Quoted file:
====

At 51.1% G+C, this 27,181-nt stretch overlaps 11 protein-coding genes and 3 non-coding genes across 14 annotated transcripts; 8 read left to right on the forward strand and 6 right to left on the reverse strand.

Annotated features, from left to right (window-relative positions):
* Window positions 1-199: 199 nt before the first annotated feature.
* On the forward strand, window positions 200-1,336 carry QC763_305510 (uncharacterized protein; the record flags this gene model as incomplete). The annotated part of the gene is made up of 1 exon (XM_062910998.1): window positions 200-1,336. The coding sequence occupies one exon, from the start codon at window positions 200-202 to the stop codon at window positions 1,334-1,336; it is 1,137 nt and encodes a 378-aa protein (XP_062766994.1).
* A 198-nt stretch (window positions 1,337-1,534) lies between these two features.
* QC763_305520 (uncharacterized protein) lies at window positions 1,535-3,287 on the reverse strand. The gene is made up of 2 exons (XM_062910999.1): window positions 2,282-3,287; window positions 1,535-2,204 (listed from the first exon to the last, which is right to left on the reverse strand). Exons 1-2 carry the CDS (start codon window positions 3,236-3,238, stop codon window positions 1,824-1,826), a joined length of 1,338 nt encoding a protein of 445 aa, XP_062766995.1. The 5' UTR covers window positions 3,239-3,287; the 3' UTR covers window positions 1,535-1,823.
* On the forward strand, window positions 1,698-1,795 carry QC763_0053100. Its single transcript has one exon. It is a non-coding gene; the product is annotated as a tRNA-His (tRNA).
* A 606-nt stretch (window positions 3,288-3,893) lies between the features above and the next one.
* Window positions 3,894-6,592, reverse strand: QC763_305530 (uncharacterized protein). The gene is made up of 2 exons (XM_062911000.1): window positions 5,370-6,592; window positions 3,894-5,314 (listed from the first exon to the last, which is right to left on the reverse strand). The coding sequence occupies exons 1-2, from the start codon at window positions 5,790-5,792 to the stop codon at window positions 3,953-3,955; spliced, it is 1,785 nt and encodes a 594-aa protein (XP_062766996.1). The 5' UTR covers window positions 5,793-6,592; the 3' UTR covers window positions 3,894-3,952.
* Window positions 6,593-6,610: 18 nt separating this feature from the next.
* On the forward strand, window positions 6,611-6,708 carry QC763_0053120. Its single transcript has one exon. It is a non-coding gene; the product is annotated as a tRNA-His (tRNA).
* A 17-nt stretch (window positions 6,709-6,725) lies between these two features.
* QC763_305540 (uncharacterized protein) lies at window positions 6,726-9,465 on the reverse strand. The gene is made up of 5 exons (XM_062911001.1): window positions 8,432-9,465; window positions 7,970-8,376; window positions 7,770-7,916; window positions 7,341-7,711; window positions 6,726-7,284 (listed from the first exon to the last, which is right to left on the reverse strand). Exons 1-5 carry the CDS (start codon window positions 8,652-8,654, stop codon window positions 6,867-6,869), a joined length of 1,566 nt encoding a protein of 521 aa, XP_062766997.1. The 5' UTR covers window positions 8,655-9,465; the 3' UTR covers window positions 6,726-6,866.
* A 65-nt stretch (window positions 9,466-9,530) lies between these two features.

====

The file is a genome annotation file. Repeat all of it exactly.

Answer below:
At 51.1% G+C, this 27,181-nt stretch overlaps 11 protein-coding genes and 3 non-coding genes across 14 annotated transcripts; 8 read left to right on the forward strand and 6 right to left on the reverse strand.

Annotated features, from left to right (window-relative positions):
* Window positions 1-199: 199 nt before the first annotated feature.
* On the forward strand, window positions 200-1,336 carry QC763_305510 (uncharacterized protein; the record flags this gene model as incomplete). The annotated part of the gene is made up of 1 exon (XM_062910998.1): window positions 200-1,336. The coding sequence occupies one exon, from the start codon at window positions 200-202 to the stop codon at window positions 1,334-1,336; it is 1,137 nt and encodes a 378-aa protein (XP_062766994.1).
* A 198-nt stretch (window positions 1,337-1,534) lies between these two features.
* QC763_305520 (uncharacterized protein) lies at window positions 1,535-3,287 on the reverse strand. The gene is made up of 2 exons (XM_062910999.1): window positions 2,282-3,287; window positions 1,535-2,204 (listed from the first exon to the last, which is right to left on the reverse strand). Exons 1-2 carry the CDS (start codon window positions 3,236-3,238, stop codon window positions 1,824-1,826), a joined length of 1,338 nt encoding a protein of 445 aa, XP_062766995.1. The 5' UTR covers window positions 3,239-3,287; the 3' UTR covers window positions 1,535-1,823.
* On the forward strand, window positions 1,698-1,795 carry QC763_0053100. Its single transcript has one exon. It is a non-coding gene; the product is annotated as a tRNA-His (tRNA).
* A 606-nt stretch (window positions 3,288-3,893) lies between the features above and the next one.
* Window positions 3,894-6,592, reverse strand: QC763_305530 (uncharacterized protein). The gene is made up of 2 exons (XM_062911000.1): window positions 5,370-6,592; window positions 3,894-5,314 (listed from the first exon to the last, which is right to left on the reverse strand). The coding sequence occupies exons 1-2, from the start codon at window positions 5,790-5,792 to the stop codon at window positions 3,953-3,955; spliced, it is 1,785 nt and encodes a 594-aa protein (XP_062766996.1). The 5' UTR covers window positions 5,793-6,592; the 3' UTR covers window positions 3,894-3,952.
* Window positions 6,593-6,610: 18 nt separating this feature from the next.
* On the forward strand, window positions 6,611-6,708 carry QC763_0053120. Its single transcript has one exon. It is a non-coding gene; the product is annotated as a tRNA-His (tRNA).
* A 17-nt stretch (window positions 6,709-6,725) lies between these two features.
* QC763_305540 (uncharacterized protein) lies at window positions 6,726-9,465 on the reverse strand. The gene is made up of 5 exons (XM_062911001.1): window positions 8,432-9,465; window positions 7,970-8,376; window positions 7,770-7,916; window positions 7,341-7,711; window positions 6,726-7,284 (listed from the first exon to the last, which is right to left on the reverse strand). Exons 1-5 carry the CDS (start codon window positions 8,652-8,654, stop codon window positions 6,867-6,869), a joined length of 1,566 nt encoding a protein of 521 aa, XP_062766997.1. The 5' UTR covers window positions 8,655-9,465; the 3' UTR covers window positions 6,726-6,866.
* A 65-nt stretch (window positions 9,466-9,530) lies between these two features.